Candidate gene studies have reported CYP19A1 variants to be associated with endometrial cancer and with estradiol (E2) concentrations. We analyzed 2937 single nucleotide polymorphisms (SNPs) in 6608 endometrial cancer cases and 37 925 controls and report the first genome wide-significant association between endometrial cancer and a CYP19A1 SNP (rs727479 in intron 2, P=4.8×10−11). SNP rs727479 was also among those most strongly associated with circulating E2 concentrations in 2767 post-menopausal controls (P=7.4×10−8). The observed endometrial cancer odds ratio per rs727479 A-allele (1.15, CI=1.11–1.21) is compatible with that predicted by the observed effect on E2 concentrations (1.09, CI=1.03–1.21), consistent with the hypothesis that endometrial cancer risk is driven by E2. From 28 candidate-causal SNPs, 12 co-located with three putative gene-regulatory elements and their risk alleles associated with higher CYP19A1 expression in bioinformatical analyses. For both phenotypes, the associations with rs727479 were stronger among women with a higher BMI (P interaction=0.034 and 0.066 respectively), suggesting a biologically plausible gene-environment interaction.
Tracy A O'Mara, Dylan M Glubb, Jodie N Painter, Timothy Cheng, Joe Dennis, The Australian National Endometrial Cancer Study Group (ANECS), John Attia, Elizabeth G Holliday, Mark McEvoy, Rodney J Scott, Katie Ashton, Tony Proietto, Geoffrey Otton, Mitul Shah, Shahana Ahmed, Catherine S Healey, Maggie Gorman, Lynn Martin, National Study of Endometrial Cancer Genetics Group (NSECG), Shirley Hodgson, Peter A Fasching, Alexander Hein, Matthias W Beckmann, Arif B Ekici, Per Hall, Kamila Czene, Hatef Darabi, Jingmei Li, Matthias Dürst, Ingo Runnebaum, Peter Hillemanns, Thilo Dörk, Diether Lambrechts, Jeroen Depreeuw, Daniela Annibali, Frederic Amant, Hui Zhao, Ellen L Goode, Sean C Dowdy, Brooke L Fridley, Stacey J Winham, Helga B Salvesen, Tormund S Njølstad, Jone Trovik, Henrica M J Werner, Emma Tham, Tao Liu, Miriam Mints, RENDOCAS, Manjeet K Bolla, Kyriaki Michailidou, Jonathan P Tyrer, Qin Wang, John L Hopper, AOCS Group, Julian Peto, Anthony J Swerdlow, Barbara Burwinkel, Hermann Brenner, Alfons Meindl, Hiltrud Brauch, Annika Lindblom, Jenny Chang-Claude, Fergus J Couch, Graham G Giles, Vessela N Kristensen, Angela Cox, Paul D P Pharoah, Alison M Dunning, Ian Tomlinson, Douglas F Easton, Deborah J Thompson, and Amanda B Spurdle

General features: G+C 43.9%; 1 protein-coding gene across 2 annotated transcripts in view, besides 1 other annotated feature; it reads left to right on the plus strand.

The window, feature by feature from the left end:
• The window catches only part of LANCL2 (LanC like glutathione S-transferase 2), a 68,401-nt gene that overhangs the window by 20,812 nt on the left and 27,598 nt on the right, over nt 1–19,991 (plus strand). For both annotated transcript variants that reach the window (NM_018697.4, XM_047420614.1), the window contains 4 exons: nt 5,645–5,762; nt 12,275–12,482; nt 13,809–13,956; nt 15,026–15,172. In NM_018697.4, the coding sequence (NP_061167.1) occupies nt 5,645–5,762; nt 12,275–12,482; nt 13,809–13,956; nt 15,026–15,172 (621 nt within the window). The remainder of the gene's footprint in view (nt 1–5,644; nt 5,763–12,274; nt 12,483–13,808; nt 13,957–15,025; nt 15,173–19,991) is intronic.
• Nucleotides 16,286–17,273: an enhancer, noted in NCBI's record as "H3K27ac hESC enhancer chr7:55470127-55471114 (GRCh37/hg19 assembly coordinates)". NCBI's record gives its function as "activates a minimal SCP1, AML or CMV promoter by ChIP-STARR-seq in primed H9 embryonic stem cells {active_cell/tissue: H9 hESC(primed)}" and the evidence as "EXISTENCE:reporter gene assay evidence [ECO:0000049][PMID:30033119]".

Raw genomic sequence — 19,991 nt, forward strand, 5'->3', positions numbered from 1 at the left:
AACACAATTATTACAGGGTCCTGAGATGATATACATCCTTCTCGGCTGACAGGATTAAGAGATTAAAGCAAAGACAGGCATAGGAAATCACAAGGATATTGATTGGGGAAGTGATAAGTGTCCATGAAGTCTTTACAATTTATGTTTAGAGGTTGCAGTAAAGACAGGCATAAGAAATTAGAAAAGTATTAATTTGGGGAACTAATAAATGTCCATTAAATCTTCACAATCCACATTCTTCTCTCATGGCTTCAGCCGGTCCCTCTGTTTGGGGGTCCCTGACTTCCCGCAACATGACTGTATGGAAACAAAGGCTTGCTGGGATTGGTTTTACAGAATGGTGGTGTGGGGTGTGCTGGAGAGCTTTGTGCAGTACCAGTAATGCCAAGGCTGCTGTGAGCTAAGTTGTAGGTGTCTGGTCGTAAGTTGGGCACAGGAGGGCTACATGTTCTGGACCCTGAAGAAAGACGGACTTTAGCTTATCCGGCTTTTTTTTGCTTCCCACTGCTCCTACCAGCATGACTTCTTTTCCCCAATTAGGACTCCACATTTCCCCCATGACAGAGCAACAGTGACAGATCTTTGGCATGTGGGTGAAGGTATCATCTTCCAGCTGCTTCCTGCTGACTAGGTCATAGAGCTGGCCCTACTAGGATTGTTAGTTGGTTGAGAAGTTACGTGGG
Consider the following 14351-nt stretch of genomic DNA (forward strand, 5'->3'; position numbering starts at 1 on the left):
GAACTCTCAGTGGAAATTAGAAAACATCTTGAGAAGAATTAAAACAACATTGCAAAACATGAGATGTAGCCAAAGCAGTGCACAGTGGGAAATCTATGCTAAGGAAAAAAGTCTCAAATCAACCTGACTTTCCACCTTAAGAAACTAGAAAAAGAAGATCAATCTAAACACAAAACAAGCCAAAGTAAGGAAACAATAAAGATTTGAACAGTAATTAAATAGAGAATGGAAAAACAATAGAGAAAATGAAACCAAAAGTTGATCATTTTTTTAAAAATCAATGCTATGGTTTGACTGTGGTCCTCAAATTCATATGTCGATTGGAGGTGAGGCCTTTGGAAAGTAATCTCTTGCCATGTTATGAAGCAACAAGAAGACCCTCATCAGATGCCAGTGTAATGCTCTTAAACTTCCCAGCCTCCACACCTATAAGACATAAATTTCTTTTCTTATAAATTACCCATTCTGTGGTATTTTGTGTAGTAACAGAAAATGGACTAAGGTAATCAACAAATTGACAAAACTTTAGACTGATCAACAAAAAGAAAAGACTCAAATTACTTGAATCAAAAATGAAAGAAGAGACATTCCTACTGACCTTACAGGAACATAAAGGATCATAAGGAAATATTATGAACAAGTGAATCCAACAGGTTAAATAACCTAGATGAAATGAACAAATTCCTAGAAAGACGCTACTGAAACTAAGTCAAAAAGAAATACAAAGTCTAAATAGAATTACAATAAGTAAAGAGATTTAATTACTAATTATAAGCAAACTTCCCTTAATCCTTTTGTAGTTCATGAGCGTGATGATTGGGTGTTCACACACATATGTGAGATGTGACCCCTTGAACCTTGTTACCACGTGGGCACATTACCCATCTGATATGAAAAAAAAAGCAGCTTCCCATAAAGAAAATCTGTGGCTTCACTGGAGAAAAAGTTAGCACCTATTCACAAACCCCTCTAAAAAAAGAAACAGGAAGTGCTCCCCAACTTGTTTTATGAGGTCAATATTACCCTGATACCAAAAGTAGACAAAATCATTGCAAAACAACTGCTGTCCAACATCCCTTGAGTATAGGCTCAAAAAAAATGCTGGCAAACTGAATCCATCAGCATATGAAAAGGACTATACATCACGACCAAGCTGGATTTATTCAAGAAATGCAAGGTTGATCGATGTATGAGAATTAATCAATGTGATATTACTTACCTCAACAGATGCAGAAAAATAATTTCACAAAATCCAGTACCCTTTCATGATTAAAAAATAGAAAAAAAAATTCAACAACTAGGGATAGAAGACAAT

Excessive exposure to estrogen is a well-established risk factor for endometrial cancer (EC), particularly for cancers of endometrioid histology. The physiological function of estrogen is primarily mediated by estrogen receptor alpha, encoded by ESR1. Consequently, several studies have investigated whether variation at the ESR1 locus is associated with risk of EC, with conflicting results. We performed comprehensive fine-mapping analyses of 3633 genotyped and imputed single nucleotide polymorphisms (SNPs) in 6607 EC cases and 37 925 controls. There was evidence of an EC risk signal located at a potential alternative promoter of the ESR1 gene (lead SNP rs79575945, P=1.86×10−5), which was stronger for cancers of endometrioid subtype (P=3.76×10−6). Bioinformatic analysis suggests that this risk signal is in a functionally important region targeting ESR1, and eQTL analysis found that rs79575945 was associated with expression of SYNE1, a neighbouring gene. In summary, we have identified a single EC risk signal located at ESR1, at study-wide significance. Given SNPs located at this locus have been associated with risk for breast cancer, also a hormonally driven cancer, this study adds weight to the rationale for performing informed candidate fine-scale genetic studies across cancer types.